Somewhere it ticked me - her calmness but I inhaled deep, channeling my inner demon. "I have plenty of friends back home."

"This is your new home."

"Pfft, I don't think so. Dad said he is still looking for a transfer back to Mumbai and when he gets it, we'll move back."

"Ved," Anita's eyes glistened. Her head slanted towards the table. "I had talked to him when he came to drop you on the first day. He was worried that you won't adjust, so... It's not..."

"He said he wants to continue here, didn't he?" I asked, watching my counselor's head lean into her chest. Her dark brown mane cupped the sides of her pretty face, soothing the heat of my anger. "He was lying all this while, isn't it?"

In only a week, I had confided in Anita more than I had in Greg - the Janitor, and my dad combined. With the thoughts of reality pinching my senses, there seemed only one escape -acknowledgement.

Heaviness hung inside my chest when I inhaled. My acts - little modes of rebellion was only to expedite dad's transfer. I assumed if a traditional Indian father like Jay Reddy saw his daughter going rogue, he would surely take precautions to contain her. But my plan didn't consider his. It didn't take into account, what he wanted in his life.

It was always his dream to teach abroad and he found that years later than all his younger colleagues.

I, the devil spawn, was ready to quash his dreams because Facetiming with people back home was inconveniencing my sleep pattern.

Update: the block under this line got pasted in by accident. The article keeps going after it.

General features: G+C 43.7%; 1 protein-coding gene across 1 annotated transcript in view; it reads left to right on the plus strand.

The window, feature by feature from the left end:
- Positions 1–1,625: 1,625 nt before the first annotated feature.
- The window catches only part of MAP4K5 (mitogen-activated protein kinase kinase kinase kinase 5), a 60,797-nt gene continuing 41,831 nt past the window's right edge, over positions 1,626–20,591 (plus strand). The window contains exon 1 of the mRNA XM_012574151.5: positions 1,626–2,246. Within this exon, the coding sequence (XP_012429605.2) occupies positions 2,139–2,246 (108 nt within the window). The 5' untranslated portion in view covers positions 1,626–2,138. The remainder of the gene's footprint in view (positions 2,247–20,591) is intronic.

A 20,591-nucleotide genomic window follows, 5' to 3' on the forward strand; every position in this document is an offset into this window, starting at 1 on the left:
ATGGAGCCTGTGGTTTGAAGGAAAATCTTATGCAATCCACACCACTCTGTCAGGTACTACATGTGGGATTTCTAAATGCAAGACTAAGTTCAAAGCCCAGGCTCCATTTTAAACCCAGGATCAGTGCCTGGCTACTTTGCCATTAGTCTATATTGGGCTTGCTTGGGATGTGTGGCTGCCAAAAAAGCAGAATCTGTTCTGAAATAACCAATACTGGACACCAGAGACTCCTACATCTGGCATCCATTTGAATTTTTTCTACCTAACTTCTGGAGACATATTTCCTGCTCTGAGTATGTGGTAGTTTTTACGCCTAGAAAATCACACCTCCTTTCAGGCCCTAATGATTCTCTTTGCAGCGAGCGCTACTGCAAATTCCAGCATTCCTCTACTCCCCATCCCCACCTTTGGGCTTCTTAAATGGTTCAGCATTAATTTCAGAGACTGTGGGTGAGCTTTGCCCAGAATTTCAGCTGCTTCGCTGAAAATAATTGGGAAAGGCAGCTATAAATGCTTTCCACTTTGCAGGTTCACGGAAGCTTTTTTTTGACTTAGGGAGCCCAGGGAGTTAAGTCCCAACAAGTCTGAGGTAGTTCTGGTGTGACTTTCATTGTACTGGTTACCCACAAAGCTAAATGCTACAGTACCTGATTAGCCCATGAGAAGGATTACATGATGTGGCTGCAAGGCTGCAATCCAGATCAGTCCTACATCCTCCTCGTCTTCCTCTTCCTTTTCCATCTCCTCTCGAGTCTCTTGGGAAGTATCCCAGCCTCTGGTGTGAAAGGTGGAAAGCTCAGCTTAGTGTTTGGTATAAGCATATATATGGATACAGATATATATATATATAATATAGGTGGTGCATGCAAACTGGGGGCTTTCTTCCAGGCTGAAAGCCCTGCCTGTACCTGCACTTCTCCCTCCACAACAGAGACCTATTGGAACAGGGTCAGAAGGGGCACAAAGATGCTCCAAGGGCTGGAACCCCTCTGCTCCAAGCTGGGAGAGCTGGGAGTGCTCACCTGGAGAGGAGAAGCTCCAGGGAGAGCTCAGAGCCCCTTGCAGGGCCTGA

"Ved," Anita called out. "Are you alright?"

I nodded. In a sudden shift from my inconsiderate devious patterns, I found myself being a considerate daughter to the needs and wants of my folks.

Wow! Did I just say folks instead of parents?

Maybe I was adjusting after all.

"Yes, I am fine." I will be fine. "And I am sorry about what I did. I will sort them out myself."

"You don't have to," she said, eying the posters behind her that showed people holding hands. "You have us for that. We have volunteers in class who help new students cope with change. You are especially important because you are-"

"Guinea pig?" Which only made her chuckle inward.

"No, because you are from a different country altogether than kids who've come from different states or districts. It's been a while since St. Stephens had a student from another country."

I darted my head on both sides like her words suddenly made more sense. Sometimes pretending to understand made the elders stop talking. Although I did decide to improve my behavior, Rome wasn't built in a day.

"So are you ready?"

"For what?" I straightened, clutching the armrest.

"Your real assignment. Befriend someone, anyone." She pointed the back of her pen at me. Chewed up tip stared near my face. "And it means people of your age. Not the Janitor or the Principal and definitely not the Cafeteria Manager."

"Then whom?" I asked, leaning back in my chair, watching the throng of kids leave classes at the chime of a bell. "I haven't talked to anyone, yet."

"Not my problem. Also, your previous task stays, Ved. But I have a new one for you."